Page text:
Apr 25, 2012

Love letters

by Emmie Dark

Because today is ANZAC Day, a friend was telling me about a wartime story she heard. A New Zealand couple met just before he was called up to serve in World War II. They kept in contact all throughout the war and married as soon as he returned—she sewed her wedding dress while she was waiting for him. They then enjoyed almost 60 years of happy marriage. After their deaths – just three months apart – their children discovered a box of their love letters from during the war. They both signed each letter “yours forever and ever”.

Isn’t that just heart-melting?

It made me think about love letters and how special it is to receive words that let you know the place you hold in someone's heart.

I still have a box somewhere with letters from high school. I wouldn’t exactly call them Robert Browning quality literature, but then teenage boys aren’t always erudite. I also like to keep cards and notes from friends and family – those little notes where someone expresses how special you are can be so lovely to stumble across on a day when you’re not feeling your best.

Technology is, I think, helping bring the love letter new relevance.  Yes, you could complain that we don’t handwrite letters anymore. And you could argue that an email isn't as romantic as a letter.

But back in war time (or even back not so long ago) you couldn’t send an instant, quick message to let someone know you were thinking of them. A sweet, caring text message is a lovely way to brighten someone’s day. And as anyone who's posted their birthday on Facebook knows, you can't escape the happy birthday messages there -- and the reminder of how many people out there care about you!

I don't think that's a bad thing at all.  After all, it's the message that's important -- not the delivery. Wouldn't you agree?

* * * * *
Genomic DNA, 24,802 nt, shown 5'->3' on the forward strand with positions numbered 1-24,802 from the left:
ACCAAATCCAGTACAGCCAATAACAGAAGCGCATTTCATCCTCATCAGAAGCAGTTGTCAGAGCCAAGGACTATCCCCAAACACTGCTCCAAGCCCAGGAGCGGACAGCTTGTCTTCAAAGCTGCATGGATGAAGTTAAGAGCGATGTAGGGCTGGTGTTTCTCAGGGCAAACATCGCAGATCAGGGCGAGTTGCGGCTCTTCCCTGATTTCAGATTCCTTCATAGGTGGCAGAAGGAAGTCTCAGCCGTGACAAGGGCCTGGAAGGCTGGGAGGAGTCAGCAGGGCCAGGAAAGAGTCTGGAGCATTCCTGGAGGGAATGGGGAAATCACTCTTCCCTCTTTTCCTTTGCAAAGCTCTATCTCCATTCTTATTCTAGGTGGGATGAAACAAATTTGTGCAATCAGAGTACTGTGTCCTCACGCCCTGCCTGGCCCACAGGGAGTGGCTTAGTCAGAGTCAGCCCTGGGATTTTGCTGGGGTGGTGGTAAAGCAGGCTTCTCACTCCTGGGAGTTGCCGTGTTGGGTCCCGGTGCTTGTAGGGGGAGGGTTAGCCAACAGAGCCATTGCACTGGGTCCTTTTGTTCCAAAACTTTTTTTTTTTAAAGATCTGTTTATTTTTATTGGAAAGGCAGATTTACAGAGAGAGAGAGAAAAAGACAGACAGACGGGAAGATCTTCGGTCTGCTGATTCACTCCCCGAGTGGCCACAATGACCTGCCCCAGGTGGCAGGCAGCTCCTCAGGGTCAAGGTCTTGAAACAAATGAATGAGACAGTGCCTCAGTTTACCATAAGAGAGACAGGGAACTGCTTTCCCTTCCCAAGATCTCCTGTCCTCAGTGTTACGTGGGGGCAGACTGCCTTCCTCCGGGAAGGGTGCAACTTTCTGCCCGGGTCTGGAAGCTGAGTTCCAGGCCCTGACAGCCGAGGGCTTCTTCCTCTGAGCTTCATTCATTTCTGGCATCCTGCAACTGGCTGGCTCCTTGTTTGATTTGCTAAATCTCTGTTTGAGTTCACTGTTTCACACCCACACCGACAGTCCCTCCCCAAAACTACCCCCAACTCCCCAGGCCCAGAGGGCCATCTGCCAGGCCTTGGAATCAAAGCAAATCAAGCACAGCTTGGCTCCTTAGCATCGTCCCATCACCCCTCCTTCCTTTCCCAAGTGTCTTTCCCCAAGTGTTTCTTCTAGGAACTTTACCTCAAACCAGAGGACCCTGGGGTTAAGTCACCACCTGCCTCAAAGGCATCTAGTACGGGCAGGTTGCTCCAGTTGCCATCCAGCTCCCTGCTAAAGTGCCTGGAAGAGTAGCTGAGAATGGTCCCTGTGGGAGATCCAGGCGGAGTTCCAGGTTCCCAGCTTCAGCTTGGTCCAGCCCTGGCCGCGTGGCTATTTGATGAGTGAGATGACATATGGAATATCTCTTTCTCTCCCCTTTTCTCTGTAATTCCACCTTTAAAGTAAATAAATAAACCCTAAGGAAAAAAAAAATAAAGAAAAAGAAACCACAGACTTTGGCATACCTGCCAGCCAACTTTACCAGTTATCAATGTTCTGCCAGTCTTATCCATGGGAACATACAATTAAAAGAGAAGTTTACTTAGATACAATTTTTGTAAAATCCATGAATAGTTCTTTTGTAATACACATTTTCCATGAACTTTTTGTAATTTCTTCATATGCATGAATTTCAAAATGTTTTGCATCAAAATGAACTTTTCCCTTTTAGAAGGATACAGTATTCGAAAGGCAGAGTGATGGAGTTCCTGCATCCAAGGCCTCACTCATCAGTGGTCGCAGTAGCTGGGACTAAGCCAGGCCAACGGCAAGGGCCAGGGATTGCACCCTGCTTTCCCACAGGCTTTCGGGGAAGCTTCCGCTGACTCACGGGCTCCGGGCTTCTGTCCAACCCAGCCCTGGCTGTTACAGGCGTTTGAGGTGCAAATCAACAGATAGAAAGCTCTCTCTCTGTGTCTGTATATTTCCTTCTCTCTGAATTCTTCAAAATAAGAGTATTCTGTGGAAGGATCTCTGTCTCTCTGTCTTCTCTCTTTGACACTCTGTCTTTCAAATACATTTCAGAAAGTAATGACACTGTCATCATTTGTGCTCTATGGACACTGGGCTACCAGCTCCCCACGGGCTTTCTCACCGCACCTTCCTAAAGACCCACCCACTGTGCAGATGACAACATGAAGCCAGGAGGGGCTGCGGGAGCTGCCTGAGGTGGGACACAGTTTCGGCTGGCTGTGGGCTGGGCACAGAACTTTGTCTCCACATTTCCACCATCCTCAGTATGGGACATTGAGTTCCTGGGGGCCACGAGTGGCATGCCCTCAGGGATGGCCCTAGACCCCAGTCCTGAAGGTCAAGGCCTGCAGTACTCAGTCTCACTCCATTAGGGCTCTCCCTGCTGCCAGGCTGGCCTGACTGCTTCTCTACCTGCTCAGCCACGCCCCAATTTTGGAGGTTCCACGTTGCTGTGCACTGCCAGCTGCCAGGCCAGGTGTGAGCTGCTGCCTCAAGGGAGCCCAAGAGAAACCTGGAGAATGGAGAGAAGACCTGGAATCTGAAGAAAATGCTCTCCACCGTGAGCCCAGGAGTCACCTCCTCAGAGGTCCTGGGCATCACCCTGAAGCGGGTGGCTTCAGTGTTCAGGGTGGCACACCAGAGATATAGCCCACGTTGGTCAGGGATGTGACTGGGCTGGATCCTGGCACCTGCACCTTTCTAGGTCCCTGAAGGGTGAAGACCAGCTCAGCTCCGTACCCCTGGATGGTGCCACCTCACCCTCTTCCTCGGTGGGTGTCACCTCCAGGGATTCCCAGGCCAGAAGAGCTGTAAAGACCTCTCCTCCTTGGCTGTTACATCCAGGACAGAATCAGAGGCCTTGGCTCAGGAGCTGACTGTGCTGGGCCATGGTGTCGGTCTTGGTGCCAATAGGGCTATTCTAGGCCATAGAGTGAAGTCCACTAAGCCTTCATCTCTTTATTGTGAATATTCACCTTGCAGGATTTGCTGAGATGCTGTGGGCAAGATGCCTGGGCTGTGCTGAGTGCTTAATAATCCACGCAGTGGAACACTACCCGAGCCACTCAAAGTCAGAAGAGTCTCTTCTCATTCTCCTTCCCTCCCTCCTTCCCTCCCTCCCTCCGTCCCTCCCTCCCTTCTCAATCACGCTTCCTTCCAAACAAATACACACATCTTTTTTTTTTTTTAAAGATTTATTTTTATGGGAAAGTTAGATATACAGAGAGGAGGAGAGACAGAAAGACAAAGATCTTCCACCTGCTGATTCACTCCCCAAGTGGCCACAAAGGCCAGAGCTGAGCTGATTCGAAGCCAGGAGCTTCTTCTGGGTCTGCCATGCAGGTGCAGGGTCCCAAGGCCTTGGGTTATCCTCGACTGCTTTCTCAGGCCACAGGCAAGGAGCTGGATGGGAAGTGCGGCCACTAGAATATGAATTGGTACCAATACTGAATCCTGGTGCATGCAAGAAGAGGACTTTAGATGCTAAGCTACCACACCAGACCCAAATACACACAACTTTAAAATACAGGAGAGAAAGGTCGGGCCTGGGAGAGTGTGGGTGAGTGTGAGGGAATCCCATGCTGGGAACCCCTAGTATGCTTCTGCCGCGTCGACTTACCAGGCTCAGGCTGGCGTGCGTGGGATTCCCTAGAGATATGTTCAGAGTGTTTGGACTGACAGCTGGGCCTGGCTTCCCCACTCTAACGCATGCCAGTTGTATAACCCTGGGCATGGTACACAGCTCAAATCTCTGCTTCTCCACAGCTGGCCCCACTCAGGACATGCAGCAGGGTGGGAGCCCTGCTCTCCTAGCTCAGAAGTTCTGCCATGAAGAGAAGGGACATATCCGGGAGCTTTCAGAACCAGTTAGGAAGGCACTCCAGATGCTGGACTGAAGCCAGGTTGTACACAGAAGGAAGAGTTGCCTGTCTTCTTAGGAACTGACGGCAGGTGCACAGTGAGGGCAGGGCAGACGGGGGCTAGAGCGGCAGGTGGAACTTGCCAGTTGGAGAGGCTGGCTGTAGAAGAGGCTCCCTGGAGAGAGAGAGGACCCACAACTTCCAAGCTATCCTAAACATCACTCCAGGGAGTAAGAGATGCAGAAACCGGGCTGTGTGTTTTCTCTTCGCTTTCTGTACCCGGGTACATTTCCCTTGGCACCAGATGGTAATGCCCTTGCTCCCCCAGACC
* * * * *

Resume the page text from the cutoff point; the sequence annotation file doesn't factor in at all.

I did a bit of research into love letters to prepare this blog post. I have to share some of my favourites that I came across.

Robert Browning
"Dear Elizabeth: Do you know, when you have told me to think of you, I have been feeling ashamed of thinking of you so much, of thinking of only you--which is too much, perhaps." Robert Browning to Elizabeth Barrett.

“I love you, I love you. My Victor, I cannot reiterate it too often; I can never express it as much as I feel it. I recognise you in all the beauty that surrounds me  in form, in colour, in perfume, in harmonious sound: all of these mean you to me.” Juliette Drouet, French actress, to Victor Hugo.

It's too long for me to copy and past in it's entirety here, but you must read Lewis Carroll's letter to Gertrude Despite being posted on a site for romantic love letters, it's not a 'love letter' -- more of a 'get well soon' wish. (Gertrude Chataway was a child to whom he dedicated "The Hunting of the Snark" to.) It's typically Lewis Carroll in its eccentricity, but it's incredibly sweet.

How about this for a modern take on love letters?

“Can you all help me make her morning?” Ashton Kutcher made an appeal to the Twitterverse to surprise Demi Moore with hundreds of "good morning, I love you" tweets. (Okay, so I know that it’s over, but still, attempting to “crash Twitter with love” is pretty fabulous.) He succeeded. Demi replied: "I am feeling the love bomb and think I might explode! At least with a few tears of overwhelming joy."

I’m not going to include any quotes from James Joyce’s love letters to his wife Nora. Now they were eye-popping!! If you’re interested in having your horizons broadened (potentially in ways you didn’t want), Google “James Joyce love letters” and see what you find. I was going to put a link, but it’s really not LoveCats style stuff. :)

But, lest you fear I'm being too tame, let me leave you with the words of Gustave Flaubert to his wife, Louise: 

"I will cover you with love when next I see you, with caresses, with ecstasy.  I want to gorge you with all the joys of the flesh, so that you faint and die.  I want you to be amazed by me, and to confess to yourself that you had never even dreamed of such transports...  When you are old, I want you to recall those few hours, I want your dry bones to quiver with joy when you think of them."